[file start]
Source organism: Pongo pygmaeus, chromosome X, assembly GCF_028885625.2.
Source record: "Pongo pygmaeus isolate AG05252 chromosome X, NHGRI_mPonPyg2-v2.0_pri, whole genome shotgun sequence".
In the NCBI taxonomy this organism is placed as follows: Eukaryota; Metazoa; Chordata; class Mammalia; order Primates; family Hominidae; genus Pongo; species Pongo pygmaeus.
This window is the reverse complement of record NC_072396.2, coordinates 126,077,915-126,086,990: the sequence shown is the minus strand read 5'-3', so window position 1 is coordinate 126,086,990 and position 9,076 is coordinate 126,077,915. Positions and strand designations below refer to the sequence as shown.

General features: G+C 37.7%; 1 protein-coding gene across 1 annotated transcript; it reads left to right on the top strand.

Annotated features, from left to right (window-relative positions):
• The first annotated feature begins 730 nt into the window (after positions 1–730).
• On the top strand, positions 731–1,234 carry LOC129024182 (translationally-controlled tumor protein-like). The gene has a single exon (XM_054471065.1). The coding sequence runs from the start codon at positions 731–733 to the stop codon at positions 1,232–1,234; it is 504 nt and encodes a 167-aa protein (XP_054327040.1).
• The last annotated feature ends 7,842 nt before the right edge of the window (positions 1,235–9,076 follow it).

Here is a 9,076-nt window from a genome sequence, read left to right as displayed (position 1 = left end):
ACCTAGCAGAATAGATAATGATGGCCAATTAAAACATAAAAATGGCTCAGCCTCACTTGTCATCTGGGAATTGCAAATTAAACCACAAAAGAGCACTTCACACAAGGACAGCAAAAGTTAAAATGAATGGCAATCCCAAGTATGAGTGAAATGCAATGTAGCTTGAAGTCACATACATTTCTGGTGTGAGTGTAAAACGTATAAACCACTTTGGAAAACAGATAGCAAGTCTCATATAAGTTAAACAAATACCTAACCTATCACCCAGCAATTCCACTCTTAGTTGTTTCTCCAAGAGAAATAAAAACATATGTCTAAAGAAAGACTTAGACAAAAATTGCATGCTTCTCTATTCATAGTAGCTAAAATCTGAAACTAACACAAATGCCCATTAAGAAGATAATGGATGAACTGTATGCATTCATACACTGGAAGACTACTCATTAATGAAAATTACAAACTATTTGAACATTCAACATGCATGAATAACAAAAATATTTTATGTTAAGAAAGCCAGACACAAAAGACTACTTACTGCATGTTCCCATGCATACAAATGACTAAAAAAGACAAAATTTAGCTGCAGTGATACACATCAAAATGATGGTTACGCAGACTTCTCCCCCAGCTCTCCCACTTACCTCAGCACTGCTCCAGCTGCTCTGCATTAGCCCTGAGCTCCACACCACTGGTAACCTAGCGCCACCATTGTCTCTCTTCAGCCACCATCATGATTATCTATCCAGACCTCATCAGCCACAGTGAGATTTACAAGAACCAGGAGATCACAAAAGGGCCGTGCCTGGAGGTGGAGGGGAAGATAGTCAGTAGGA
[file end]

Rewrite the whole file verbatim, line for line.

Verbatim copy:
Source organism: Pongo pygmaeus, chromosome X, assembly GCF_028885625.2.
Source record: "Pongo pygmaeus isolate AG05252 chromosome X, NHGRI_mPonPyg2-v2.0_pri, whole genome shotgun sequence".
In the NCBI taxonomy this organism is placed as follows: Eukaryota; Metazoa; Chordata; class Mammalia; order Primates; family Hominidae; genus Pongo; species Pongo pygmaeus.
This window is the reverse complement of record NC_072396.2, coordinates 126,077,915-126,086,990: the sequence shown is the minus strand read 5'-3', so window position 1 is coordinate 126,086,990 and position 9,076 is coordinate 126,077,915. Positions and strand designations below refer to the sequence as shown.

General features: G+C 37.7%; 1 protein-coding gene across 1 annotated transcript; it reads left to right on the top strand.

Annotated features, from left to right (window-relative positions):
• The first annotated feature begins 730 nt into the window (after positions 1–730).
• On the top strand, positions 731–1,234 carry LOC129024182 (translationally-controlled tumor protein-like). The gene has a single exon (XM_054471065.1). The coding sequence runs from the start codon at positions 731–733 to the stop codon at positions 1,232–1,234; it is 504 nt and encodes a 167-aa protein (XP_054327040.1).
• The last annotated feature ends 7,842 nt before the right edge of the window (positions 1,235–9,076 follow it).

Here is a 9,076-nt window from a genome sequence, read left to right as displayed (position 1 = left end):
ACCTAGCAGAATAGATAATGATGGCCAATTAAAACATAAAAATGGCTCAGCCTCACTTGTCATCTGGGAATTGCAAATTAAACCACAAAAGAGCACTTCACACAAGGACAGCAAAAGTTAAAATGAATGGCAATCCCAAGTATGAGTGAAATGCAATGTAGCTTGAAGTCACATACATTTCTGGTGTGAGTGTAAAACGTATAAACCACTTTGGAAAACAGATAGCAAGTCTCATATAAGTTAAACAAATACCTAACCTATCACCCAGCAATTCCACTCTTAGTTGTTTCTCCAAGAGAAATAAAAACATATGTCTAAAGAAAGACTTAGACAAAAATTGCATGCTTCTCTATTCATAGTAGCTAAAATCTGAAACTAACACAAATGCCCATTAAGAAGATAATGGATGAACTGTATGCATTCATACACTGGAAGACTACTCATTAATGAAAATTACAAACTATTTGAACATTCAACATGCATGAATAACAAAAATATTTTATGTTAAGAAAGCCAGACACAAAAGACTACTTACTGCATGTTCCCATGCATACAAATGACTAAAAAAGACAAAATTTAGCTGCAGTGATACACATCAAAATGATGGTTACGCAGACTTCTCCCCCAGCTCTCCCACTTACCTCAGCACTGCTCCAGCTGCTCTGCATTAGCCCTGAGCTCCACACCACTGGTAACCTAGCGCCACCATTGTCTCTCTTCAGCCACCATCATGATTATCTATCCAGACCTCATCAGCCACAGTGAGATTTACAAGAACCAGGAGATCACAAAAGGGCCGTGCCTGGAGGTGGAGGGGAAGATAGTCAGTAGGA